Nanotechnology, Privacy and Shifting Social Conventions

Article excerpt

1. Introduction

Nanotechnology promises (or perhaps threatens) to change the way we live. Like other novel technologies, nanotechnology will allow us to do new things, and so will present us with new choices. Importantly, nanotechnology may also influence the very values according to which we will make those new choices. In general, new technologies--even radically new ones--evolve within a more or less stable framework of conventional values, and the apparent novelty of any given technology doesn't automatically warrant skepticism about those values. So new technology doesn't warrant radically new approaches to ethics. (1) But none the less, all technologies--and especially paradigm-bending technologies like nanotechnology--have the ability to shape our values. This warrants careful thought.

The nano-technological application to be explored in this paper is surveillance technology, and the specific values to be discussed are values related to privacy. Privacy, according to Lessig, is to be understood as an ideal that stands in competition with the ideas of monitoring and searching. (2) That is, the less one's life is monitored, and the less one's life is subject to being searched, the more privacy one has.

A number of technologies being developed, or envisioned, within the broad category of nanotechnology have significant implications for the extent to which individuals are subject to monitoring and search. Technologies currently being developed or refined, including "smart dust" (3) and RFID (Radio Frequency Identification) tags (4) are already posing challenges to privacy, to say nothing of the challenges that would be posed if we one day see inexpensive video cameras "with the size and aerodynamic characteristics of a mosquito." (5) Further, one of the less controversial predictions about nanotechnology is that it will lead to important breakthroughs in computer technology, breakthroughs that will help computer manufacturers break past what is otherwise expected to be the end of current yearly increases in computing power. (6)

Nanotechnology thus means the potential for significantly increased processing power--the kind of processing power that would make it feasible for individuals, corporations, and governments to process the massive quantities of data that can already be gathered by traditional surveillance equipment such as security cameras. As things stand, we have a certain degree of privacy even when in front of a surveillance camera; without powerful biometric software and databases capable of storing and comparing the face in front of Bank Camera A with the face in front of Airport Camera Z, a face is just a face. So if nanotechnology makes good on the promise of significantly improved computational capacity, this too will have an effect on privacy.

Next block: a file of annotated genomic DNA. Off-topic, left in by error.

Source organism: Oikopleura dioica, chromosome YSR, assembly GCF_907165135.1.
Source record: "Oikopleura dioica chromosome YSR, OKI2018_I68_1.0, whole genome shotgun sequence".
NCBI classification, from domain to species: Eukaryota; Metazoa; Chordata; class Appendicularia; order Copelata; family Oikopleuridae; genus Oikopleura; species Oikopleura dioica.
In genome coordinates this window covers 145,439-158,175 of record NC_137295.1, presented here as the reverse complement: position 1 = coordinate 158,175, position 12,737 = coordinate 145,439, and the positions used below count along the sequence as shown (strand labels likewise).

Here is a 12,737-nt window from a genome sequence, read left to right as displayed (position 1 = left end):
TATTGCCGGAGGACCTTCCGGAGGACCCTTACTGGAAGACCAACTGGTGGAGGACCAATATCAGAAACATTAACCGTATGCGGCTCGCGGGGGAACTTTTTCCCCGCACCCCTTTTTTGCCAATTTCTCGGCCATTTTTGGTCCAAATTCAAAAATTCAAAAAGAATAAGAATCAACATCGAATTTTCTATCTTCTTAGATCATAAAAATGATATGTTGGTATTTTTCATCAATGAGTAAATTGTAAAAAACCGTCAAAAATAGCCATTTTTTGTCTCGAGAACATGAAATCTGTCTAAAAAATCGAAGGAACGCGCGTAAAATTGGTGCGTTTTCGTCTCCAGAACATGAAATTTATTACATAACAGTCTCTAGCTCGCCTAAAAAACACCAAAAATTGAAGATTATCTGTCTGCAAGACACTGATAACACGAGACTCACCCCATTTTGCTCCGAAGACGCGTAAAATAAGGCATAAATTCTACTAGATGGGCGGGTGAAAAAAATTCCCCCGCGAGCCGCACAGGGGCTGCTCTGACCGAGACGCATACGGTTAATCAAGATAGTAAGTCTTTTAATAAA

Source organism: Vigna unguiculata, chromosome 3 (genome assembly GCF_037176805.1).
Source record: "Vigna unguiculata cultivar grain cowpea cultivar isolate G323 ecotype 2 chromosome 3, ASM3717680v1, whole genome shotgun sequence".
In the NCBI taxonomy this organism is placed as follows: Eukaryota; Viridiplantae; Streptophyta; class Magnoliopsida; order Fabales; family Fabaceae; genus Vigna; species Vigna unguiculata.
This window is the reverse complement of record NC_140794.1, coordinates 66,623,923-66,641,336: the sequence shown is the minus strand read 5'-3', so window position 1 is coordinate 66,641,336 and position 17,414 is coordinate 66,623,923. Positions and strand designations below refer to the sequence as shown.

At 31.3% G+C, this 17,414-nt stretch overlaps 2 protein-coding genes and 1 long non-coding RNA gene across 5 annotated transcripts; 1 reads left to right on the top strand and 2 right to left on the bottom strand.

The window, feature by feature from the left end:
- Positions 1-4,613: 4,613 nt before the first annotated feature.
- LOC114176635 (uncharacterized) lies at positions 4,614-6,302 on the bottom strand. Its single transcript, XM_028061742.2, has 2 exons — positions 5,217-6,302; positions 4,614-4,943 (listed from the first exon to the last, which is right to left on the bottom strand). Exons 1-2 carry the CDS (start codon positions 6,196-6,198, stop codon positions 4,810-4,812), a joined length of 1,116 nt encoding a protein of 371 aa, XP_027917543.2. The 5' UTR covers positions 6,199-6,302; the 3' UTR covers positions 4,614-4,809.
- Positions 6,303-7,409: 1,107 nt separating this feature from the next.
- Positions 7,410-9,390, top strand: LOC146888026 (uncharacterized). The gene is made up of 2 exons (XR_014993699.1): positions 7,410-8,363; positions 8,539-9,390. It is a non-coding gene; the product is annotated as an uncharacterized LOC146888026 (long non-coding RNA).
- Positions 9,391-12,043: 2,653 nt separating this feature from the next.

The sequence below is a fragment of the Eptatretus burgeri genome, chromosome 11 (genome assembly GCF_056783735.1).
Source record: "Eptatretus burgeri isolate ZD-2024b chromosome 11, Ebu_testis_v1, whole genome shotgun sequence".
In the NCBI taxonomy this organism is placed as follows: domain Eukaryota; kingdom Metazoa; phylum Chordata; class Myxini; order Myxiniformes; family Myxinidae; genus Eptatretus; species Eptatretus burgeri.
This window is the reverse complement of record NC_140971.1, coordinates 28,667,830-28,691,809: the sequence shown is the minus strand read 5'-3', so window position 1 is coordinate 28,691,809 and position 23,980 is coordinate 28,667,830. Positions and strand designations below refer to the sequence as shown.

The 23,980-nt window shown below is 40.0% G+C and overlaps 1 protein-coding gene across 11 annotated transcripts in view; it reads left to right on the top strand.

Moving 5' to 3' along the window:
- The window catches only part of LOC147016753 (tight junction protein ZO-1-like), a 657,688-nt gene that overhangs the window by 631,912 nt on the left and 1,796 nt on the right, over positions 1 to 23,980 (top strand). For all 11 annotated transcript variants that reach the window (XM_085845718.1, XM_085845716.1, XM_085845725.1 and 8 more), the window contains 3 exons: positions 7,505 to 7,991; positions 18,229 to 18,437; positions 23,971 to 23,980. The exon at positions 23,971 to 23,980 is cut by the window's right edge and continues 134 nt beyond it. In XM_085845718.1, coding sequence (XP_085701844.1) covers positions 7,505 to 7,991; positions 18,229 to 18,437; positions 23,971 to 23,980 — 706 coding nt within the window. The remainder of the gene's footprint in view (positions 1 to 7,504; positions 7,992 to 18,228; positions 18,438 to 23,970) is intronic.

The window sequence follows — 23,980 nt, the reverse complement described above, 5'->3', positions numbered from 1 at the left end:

Such, then, is the description of the possibilities inherent in nanotechnology for altering the availability of privacy. If our evaluation of the ethical dimension of this aspect of nanotechnology is to proceed in way that depends less upon invocations of gut reactions than have most debates in biotechnology, we need to bring to bear some theoretical tools.

2. Theoretical Framework: Ethical Conventionalism

Theorists should make clear the theoretical underpinnings of their conclusions, if they wish to avoid giving the impression that they are merely moralizing. Thus I will next make explicit, and take some time to explain, one simple theoretical framework that may help us better understand the shifts in privacy-related values that may accompany the coming of nanotechnology.

My theoretical framework is "ethical conventionalism," or the view that ethical values, standards and principles should be understood in terms of social conventions. According to this view, ethics is about informal, tacit social "agreements" to act in certain ways, agreements that typically evolve in response to particular characteristics of our environment. …